And the end of the game-- what a jumble! You're with Cole for 95% of the game, only to be switched to a guy you could feasibly have little to no connection with for the final missions, with Cole being left to drift out in the ether. Then, for a game that's been nominally about puzzle solving and interrogations, it randomly becomes a shoot-em-up. I'd been anticipating the final case to involve getting an air-tight arrest on the evil psychiatrist; his abrupt "off-screen" death and the introduction of the firebug as the game's ultimate villain felt sloppy.

    Overall, I thought that the game was an example of a wonderful concept with an awful execution.
     
  6. PT Monteith

    PT Monteith New in Town

    Messages:
    17
    Location:
    Seattle
    I have enjoyed playing this game. A friend recommended it so I took the plunge and picked up a console and the complete version game with the extra cases. Recent modern attempts to market period piece entertainment usually leave me anywhere from unimpressed to offended. So far this one is better than I expected. I'm no gamer by any stretch though. The last video game that I played regularly was Chrono Trigger on the SNES.

    Of course the city in LA Noire isn't historically accurate. The Intolerance set was taken down well before '47. Some of the cars are from a couple years after the game takes place among other things. However, I'm impressed by the level of detail in the characters and pedestrians, the store fronts, the interior of the landmarks, and the landscapes. I'm slowly working my way through it. The storyline is mixture of generic noir and hard-boiled detective fiction. The 50 hidden film reels are useless to the story arc, but it's practically a list of my favorite movies. I like how the Black Dahlia case was incorporated into the homicide desk, but the twist wasn't my cup of tea.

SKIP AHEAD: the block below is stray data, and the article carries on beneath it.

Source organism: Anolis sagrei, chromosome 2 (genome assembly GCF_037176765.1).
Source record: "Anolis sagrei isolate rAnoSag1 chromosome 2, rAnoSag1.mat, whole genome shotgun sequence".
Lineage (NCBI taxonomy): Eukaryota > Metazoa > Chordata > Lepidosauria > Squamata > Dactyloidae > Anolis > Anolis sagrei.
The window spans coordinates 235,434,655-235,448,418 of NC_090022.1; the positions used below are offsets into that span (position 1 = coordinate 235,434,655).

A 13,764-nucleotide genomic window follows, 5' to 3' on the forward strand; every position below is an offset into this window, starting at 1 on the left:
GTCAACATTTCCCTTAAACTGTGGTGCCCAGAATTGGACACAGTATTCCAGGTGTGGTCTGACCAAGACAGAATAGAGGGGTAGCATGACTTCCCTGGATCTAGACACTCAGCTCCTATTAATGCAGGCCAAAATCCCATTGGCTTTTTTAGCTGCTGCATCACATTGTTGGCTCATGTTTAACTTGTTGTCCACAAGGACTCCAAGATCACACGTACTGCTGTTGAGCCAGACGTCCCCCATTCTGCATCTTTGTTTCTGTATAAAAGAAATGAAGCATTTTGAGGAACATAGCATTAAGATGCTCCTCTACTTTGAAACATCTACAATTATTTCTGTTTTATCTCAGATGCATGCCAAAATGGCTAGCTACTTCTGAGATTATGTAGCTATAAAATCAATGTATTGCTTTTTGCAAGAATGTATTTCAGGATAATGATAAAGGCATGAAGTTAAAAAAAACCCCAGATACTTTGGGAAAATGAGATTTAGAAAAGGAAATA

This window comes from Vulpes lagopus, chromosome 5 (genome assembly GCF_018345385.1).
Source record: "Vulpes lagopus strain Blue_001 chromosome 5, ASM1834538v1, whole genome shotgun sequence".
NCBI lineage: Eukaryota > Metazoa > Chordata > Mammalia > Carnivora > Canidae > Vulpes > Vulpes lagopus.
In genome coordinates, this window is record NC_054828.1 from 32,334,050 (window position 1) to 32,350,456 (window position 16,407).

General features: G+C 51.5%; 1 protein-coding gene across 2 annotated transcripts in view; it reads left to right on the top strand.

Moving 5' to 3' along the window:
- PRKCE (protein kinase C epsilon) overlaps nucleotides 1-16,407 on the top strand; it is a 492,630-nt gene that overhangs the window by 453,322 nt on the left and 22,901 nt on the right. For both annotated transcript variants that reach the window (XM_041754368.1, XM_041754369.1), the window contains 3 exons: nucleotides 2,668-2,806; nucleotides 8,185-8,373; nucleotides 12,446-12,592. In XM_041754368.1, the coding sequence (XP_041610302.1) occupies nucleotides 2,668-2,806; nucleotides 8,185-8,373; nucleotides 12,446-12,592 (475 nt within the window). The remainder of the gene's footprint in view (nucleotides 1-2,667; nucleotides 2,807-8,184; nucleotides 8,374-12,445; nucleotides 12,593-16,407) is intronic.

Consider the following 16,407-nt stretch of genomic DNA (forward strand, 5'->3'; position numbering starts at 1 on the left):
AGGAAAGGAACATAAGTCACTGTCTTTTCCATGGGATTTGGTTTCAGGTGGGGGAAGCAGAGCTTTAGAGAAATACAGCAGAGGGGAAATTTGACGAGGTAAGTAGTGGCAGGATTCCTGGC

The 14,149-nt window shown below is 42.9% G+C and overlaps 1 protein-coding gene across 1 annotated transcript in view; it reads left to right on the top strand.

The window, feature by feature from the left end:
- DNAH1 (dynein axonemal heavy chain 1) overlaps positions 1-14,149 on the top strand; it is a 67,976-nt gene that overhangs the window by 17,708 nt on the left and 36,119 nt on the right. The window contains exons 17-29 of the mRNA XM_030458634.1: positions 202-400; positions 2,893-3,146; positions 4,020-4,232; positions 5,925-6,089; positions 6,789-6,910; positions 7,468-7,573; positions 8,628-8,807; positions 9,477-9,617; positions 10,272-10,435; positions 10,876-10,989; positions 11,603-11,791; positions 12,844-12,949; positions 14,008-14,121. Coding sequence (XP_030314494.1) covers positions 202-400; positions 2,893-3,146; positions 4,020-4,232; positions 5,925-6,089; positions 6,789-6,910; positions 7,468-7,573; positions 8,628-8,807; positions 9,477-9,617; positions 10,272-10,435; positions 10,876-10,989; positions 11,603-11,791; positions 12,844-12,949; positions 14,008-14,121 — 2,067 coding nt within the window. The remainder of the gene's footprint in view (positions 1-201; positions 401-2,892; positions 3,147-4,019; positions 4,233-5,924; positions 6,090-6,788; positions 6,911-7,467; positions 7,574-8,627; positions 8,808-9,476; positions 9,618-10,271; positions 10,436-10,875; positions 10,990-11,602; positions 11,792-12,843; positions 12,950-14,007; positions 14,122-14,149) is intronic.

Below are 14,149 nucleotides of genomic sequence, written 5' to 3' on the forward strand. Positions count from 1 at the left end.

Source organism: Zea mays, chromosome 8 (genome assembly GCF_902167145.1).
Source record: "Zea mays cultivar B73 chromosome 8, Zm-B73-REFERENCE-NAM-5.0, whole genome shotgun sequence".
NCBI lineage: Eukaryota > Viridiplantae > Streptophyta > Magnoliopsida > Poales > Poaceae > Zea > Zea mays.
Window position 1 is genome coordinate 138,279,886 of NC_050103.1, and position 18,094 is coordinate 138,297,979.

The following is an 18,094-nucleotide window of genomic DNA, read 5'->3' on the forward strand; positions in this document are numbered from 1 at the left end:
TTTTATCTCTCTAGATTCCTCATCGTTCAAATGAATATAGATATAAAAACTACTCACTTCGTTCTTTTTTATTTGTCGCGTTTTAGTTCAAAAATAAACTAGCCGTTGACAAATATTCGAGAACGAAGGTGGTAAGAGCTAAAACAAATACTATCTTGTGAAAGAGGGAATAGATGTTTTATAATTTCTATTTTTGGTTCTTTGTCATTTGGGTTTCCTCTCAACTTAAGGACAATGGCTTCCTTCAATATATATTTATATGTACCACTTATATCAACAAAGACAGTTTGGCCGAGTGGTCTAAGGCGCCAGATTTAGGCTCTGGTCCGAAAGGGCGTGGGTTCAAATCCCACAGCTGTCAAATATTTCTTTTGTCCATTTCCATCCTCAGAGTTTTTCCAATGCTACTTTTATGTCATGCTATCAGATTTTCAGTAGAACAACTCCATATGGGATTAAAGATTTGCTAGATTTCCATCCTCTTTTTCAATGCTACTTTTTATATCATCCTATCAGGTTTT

I'm currently in the Vice desk and it's still engaging enough for me to continue. I don't see myself playing any other games on the PS3 after I finish this one so I'll probably list the console and the game in the classifieds as a bundle when I finish it up. Until then, I'll keep on cruising the city and working the cases.
     
  7. scotrace

    scotrace Head Bartender Staff Member

    Messages:
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    Location:
    Small Town Ohio, USA
    Here were are all this time later and I've just gotten my hands on this.

    I'm really just trying to learn to drive the cars so far. Crash, crash, crash.
     
  8. scotrace

    scotrace Head Bartender Staff Member

    Messages:
    14,326
    Location:
    Small Town Ohio, USA
    Made it all the way through. Fantastic fun, and amazing graphics!
     
  9. Wesslyn

    Wesslyn Practically Family

    Messages:
    836
    Location:
    Monmouth, Illinois
    I've spent a lot of time with this game, and I enjoy it a lot. The premise of being a detective in the golden era is definitely right up my alley. Not as much fun as GTA but being a Rockstar Game, it's similar enough in feel that it still does it for me.
    I'd really love a sequel but with the demise of Bondi I doubt it'll happen.
    A sequel in NYC or Chicago would be fantastic though. Lots of possibilities that will likely never come to fruition.
     
  10. Tiki Tom

    Tiki Tom Call Me a Cab

    Messages:
    2,239
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    Oahu, North Polynesia